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Corps isn’t considering big picture

How many people does it take to get the U.S. Army Corps of Engineers’ attention?

That’s a bit of a trick question since the Corps doesn’t really work on behalf of citizens or, it seems, common sense.

No, the Corps seems to operate from its own playbook — often poorly communicated to the greater public. Corps leaders respond automatically to pieces of paper rather than human logic and common sense.

Hundreds of citizens and more than 62 members of Congress have begged to get the Corps’ attention recently in response to the group’s latest baffling decision, but so far to no avail.

Despite the public pleas, the Corps has continued with its plan to reduce water being diverted from the Missouri River into the Mississippi River. The move is expected to drop the Mississippi River level near the location where the rivers meet by as much as three feet.

Such a move is playing with fire, critics say, as the Mississippi River’s level is already critically low due to drought in the Midwest. The Mississippi is so low that reducing the river’s level further may halt barge traffic entirely.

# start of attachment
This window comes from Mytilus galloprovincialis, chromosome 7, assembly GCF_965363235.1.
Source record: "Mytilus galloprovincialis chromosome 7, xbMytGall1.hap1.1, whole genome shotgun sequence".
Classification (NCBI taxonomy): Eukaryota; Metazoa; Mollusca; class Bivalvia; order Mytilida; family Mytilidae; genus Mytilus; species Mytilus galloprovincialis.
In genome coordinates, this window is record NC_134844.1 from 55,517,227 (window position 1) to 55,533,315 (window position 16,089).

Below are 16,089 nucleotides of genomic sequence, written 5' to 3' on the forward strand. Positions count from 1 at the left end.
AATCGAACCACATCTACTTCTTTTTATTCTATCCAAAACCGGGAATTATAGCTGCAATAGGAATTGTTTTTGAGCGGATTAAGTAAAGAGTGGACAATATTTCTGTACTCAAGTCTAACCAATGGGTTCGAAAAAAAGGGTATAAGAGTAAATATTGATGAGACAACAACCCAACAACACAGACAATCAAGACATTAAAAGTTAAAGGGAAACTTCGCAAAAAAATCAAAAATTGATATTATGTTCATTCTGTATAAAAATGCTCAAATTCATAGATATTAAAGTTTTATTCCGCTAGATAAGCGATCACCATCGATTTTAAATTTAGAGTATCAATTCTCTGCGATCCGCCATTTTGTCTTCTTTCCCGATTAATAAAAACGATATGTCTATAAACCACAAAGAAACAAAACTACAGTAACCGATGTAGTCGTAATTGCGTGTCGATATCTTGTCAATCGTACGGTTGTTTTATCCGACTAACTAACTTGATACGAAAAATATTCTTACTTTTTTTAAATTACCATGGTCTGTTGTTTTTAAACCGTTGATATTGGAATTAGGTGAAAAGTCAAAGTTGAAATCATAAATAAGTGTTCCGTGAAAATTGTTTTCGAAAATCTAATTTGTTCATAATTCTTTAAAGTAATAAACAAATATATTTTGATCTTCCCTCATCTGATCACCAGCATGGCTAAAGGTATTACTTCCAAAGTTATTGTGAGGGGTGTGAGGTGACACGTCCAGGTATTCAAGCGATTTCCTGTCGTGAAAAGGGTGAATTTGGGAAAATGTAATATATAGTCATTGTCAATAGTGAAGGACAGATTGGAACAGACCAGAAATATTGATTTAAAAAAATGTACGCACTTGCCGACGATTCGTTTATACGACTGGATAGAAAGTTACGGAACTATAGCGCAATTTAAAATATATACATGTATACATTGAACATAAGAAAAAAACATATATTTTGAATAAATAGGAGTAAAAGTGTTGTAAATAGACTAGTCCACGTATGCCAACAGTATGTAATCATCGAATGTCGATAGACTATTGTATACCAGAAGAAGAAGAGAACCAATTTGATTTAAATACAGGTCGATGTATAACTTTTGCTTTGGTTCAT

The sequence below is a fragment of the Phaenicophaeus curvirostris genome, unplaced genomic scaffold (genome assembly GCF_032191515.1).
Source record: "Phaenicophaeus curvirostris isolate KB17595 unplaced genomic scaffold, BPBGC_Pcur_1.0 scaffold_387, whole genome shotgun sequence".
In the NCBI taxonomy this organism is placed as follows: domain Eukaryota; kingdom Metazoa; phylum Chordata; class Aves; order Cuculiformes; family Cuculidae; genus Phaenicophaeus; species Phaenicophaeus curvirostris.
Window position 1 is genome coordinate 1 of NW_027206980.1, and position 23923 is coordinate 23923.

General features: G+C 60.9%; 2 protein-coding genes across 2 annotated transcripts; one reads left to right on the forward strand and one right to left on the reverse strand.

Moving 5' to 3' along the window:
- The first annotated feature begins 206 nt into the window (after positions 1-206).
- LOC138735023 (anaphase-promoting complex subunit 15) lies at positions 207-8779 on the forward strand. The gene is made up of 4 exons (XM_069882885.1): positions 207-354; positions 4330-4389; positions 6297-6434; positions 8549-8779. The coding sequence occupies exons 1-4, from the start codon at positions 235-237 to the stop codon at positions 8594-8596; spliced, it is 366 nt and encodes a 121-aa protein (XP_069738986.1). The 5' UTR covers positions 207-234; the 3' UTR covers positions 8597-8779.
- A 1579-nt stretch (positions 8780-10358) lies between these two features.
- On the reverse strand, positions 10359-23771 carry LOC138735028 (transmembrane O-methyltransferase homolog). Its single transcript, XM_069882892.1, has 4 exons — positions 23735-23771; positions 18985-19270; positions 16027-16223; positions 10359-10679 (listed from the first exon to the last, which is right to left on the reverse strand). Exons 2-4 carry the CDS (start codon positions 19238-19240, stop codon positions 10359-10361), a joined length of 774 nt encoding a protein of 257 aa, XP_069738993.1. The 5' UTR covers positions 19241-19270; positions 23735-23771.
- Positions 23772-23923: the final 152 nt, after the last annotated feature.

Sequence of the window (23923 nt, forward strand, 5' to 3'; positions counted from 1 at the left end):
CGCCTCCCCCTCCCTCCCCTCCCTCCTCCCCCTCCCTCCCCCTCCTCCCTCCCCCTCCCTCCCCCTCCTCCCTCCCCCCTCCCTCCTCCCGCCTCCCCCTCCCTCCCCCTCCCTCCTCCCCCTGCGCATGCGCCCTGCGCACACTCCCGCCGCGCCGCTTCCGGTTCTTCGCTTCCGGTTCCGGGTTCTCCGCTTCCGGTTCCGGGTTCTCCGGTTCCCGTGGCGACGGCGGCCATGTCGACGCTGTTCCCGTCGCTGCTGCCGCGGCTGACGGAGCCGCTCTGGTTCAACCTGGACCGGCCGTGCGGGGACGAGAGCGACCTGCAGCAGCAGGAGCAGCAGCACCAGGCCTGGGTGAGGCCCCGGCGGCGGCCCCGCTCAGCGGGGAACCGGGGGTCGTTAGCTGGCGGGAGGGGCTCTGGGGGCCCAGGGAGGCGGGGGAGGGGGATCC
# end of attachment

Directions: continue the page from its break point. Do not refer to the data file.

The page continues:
That may not seem like such a big deal, until you consider the volume of necessities that moves on the Mississippi River each year.

Barges carry 20 percent of the country’s coal and more than 60 percent of grain exports, the Associated Press reported last week.

Corps officials responsible for the decision to hold back the Missouri’s water say its impact on the Mississippi is merely incidental and not really their concern.

The Corps needs a rapid dose of common sense before its “by the book” actions make the nation’s economy run aground. Congressional action may be the only recourse, and given their impotence at the moment, that seems unlikely.